After a late touchdown, Blair Walsh came up just shy on a 52-yard field goal in the final seconds of a 34-31 loss to the Falcons.

Share story

The degree of difficulty for the Seahawks Monday night — facing the high-powered Atlanta offense without Richard Sherman and Kam Chancellor — was already steep enough.

And then the game began and the Seahawks raised the bar on themselves a little more with a few questionable coaching decisions and on-field mistakes that forced them to play catch-up all night.

It finally caught up to them when Blair Walsh’s 52-yard field-goal attempt in the final seconds — which would have forced overtime and given Seattle new life — came up just a foot or so short, allowing Atlanta to escape with a 34-31 win.

MNF snap


After the loss to Atlanta, Seattle is 23-9 all-time in Monday night play and snapped a 11-game winning streak on Mondays. The Seahawks are 53-29-1 all-time in prime time and 7-1 on Monday Night Football under coach Pete Carroll.

Falcons 34, Seahawks 31


Photos  |   Box  |   Highlights »

“I thought it was good,’’ said Walsh of the kick on a play that snapped with seven seconds left. “I don’t know how much I missed by, but it’s tough. It’s tough when you’re not there for your team in a moment like that. … It’s tough that the last play is what it comes down to, but that’s part of football.’’

The loss was the Seahawks’ second straight at home and dropped them to 6-4 and a game behind the Los Angeles Rams in the NFC West. And it meant that if the season ended today, Seattle would be on the outside of the playoff race looking in.

It all had receiver Doug Baldwin lamenting that Seattle has to stop being its own worst enemy now that the team’s margin for error is smaller than ever.

“Coaches and players (have to) get closer on the details, button down on the details,’’ Baldwin said. “I mean it’s all of us, coaches included. We’ve got a lot of work to do. Granted, we were still in the game (at the end). But if we were on the details I think we wouldn’t have made it as hard as it was on us.’’

Which details, Baldwin was asked?

“All of them,’’ he answered.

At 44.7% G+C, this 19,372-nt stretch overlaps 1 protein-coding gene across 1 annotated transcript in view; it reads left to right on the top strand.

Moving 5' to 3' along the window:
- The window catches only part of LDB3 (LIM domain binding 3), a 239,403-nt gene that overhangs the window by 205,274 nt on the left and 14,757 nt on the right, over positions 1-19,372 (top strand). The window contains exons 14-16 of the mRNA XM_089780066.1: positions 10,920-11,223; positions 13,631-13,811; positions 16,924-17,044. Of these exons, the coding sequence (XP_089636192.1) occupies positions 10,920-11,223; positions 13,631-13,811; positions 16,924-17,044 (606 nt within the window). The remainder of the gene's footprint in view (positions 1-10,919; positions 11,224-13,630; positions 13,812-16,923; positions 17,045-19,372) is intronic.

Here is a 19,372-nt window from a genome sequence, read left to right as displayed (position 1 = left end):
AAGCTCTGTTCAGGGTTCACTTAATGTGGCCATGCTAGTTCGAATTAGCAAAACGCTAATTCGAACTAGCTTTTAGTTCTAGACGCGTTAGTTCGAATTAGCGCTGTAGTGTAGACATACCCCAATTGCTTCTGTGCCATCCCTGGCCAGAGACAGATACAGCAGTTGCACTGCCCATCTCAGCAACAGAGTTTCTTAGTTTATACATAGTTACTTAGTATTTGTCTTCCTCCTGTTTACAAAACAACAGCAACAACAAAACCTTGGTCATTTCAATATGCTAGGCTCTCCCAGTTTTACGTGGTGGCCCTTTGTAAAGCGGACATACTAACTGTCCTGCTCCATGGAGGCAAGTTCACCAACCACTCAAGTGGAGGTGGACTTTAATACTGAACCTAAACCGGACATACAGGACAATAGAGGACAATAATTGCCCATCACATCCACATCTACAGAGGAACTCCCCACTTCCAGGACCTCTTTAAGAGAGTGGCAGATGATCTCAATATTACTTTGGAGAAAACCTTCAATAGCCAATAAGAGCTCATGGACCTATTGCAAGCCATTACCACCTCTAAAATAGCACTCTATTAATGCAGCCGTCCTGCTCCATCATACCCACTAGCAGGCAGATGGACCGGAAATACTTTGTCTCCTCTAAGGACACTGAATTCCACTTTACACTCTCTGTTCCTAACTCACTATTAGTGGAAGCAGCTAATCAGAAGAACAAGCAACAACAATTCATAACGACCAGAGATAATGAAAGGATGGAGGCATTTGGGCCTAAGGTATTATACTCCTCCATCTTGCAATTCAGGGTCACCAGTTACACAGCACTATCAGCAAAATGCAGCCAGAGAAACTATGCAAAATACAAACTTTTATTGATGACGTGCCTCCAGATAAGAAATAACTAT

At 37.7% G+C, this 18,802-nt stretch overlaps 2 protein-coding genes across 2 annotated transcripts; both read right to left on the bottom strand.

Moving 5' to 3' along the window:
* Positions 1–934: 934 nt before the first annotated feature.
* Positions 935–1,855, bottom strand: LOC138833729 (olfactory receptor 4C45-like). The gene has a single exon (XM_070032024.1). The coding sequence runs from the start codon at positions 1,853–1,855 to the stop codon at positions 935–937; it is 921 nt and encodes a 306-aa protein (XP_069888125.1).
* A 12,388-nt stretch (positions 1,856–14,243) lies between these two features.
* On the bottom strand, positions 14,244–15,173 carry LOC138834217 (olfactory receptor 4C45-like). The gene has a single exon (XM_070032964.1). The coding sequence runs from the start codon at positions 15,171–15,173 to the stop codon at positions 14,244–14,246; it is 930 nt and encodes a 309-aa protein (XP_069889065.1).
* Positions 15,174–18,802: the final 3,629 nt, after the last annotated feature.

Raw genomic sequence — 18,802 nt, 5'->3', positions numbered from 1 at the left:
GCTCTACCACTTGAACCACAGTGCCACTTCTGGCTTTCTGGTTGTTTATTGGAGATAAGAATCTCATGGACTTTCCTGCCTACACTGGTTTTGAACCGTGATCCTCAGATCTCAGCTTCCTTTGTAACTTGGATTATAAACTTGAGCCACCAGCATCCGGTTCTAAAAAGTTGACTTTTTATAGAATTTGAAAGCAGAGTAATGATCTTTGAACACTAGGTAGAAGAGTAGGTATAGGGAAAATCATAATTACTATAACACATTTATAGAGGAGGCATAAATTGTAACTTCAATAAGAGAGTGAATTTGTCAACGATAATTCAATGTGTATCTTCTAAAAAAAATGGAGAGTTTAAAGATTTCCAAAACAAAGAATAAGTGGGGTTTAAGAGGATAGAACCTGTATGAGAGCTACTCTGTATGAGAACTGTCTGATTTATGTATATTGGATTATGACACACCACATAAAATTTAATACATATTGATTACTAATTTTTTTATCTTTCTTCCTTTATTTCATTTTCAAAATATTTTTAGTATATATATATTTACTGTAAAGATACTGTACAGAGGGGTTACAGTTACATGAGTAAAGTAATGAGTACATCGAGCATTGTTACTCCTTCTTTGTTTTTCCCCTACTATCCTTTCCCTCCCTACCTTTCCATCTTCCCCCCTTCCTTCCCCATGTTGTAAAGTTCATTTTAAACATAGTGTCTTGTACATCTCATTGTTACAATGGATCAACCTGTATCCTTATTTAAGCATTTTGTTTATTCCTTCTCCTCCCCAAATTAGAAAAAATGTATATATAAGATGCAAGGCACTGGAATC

No question there was plenty of blame to go around, if not maybe as much as would have been expected on the position that was the focus of attention going in — the secondary.

Despite playing without Sherman and Chancellor and then losing starting cornerback Shaquill Griffin to a concussion in the first quarter, Seattle held Ryan to just 195 yards passing. Atlanta standout receiver Julio Jones had five catches for 71 yards.

Instead, Seattle could point to two early Russell Wilson turnovers, an interception and a fumble on a sack, which led to two Atlanta touchdowns and a quick 21-7 deficit, as critical.

“You never want to give them easy things,’’ Wilson said. “It was unfortunate.’’

They could also point to an eyebrow-raising fake field-goal attempt with seven seconds left in the first half that Atlanta easily sniffed out and kept Seattle behind 24-17 at halftime. The play came from the 17-yard line and instead of Walsh likely hitting a field goal and allowing Seattle to cut its deficit, the Seahawks seemed to spend the rest of the game chasing those three points.

Seattle coach Pete Carroll said he saw a chance to be aggressive and get a touchdown that could have tied the score.

“Would have been a really good call if we had made it,’’ Carroll said of the play, in which holder Jon Ryan flipped the ball to tight end Luke Willson, who was hit for a 4-yard loss by Atlanta nose tackle Grady Jarrett.

Willson said Atlanta had “reacted a certain way 100 percent of the time’’ on film but that “today they broke that trend. I think it’s out the gate if they play it out how they normally do. Kind of bad luck.’’

Still, Seattle had a shot when Wilson hit Baldwin on a 29-yard touchdown with three minutes left, which combined with a two-point pass to Jimmy Graham made it 34-31.

The Seahawks, who allowed Atlanta to convert 9 of 14 third downs, then finally got the critical stop they needed with Sheldon Richardson’s sack that forced the Falcons to punt.

But in the kind of “detail’’ play that got away from Seattle too often, a holding penalty on Josh Forrest, the ninth flag of the night, forced Seattle to start at its 25 with 1:46 remaining and no timeouts (one used on a failed attempt to reverse an incomplete pass to Baldwin).

A Wilson 11-yard pass to Graham and a 10-yard run got Seattle into Atlanta territory, and then an 8-yard pass to Richardson moved the Seahawks to the 34 with seven seconds left.

Carroll initially left the offense on the field.

But after an Atlanta timeout, he changed his mind and sent out Walsh, who had missed all three of his field-goal attempts in a 17-14 loss to Washington earlier this month but had made three earlier in the game.

Carroll said he liked the way Walsh was preparing during the timeout and thought having him kick was better than running another play.

“I thought that Blair had a great opportunity with the timeout to get ready,’’ Carroll said. “You don’t know if you are going to complete the next pass or not, and I just wanted him to have the best shot to be ready to go.’’

Walsh set an NFL record with the Vikings by making all 10 of his attempts from at least 50 yards as a rookie in 2012.

But this time, while he had the direction just fine, he didn’t have the distance.

“Obviously I need to drive a little more to get it there,’’ Walsh said. “In hindsight, that’s what I would do – drive it more and not leave it short.’’

A fitting capper to a game when there was a lot of “in hindsight’’ to go around.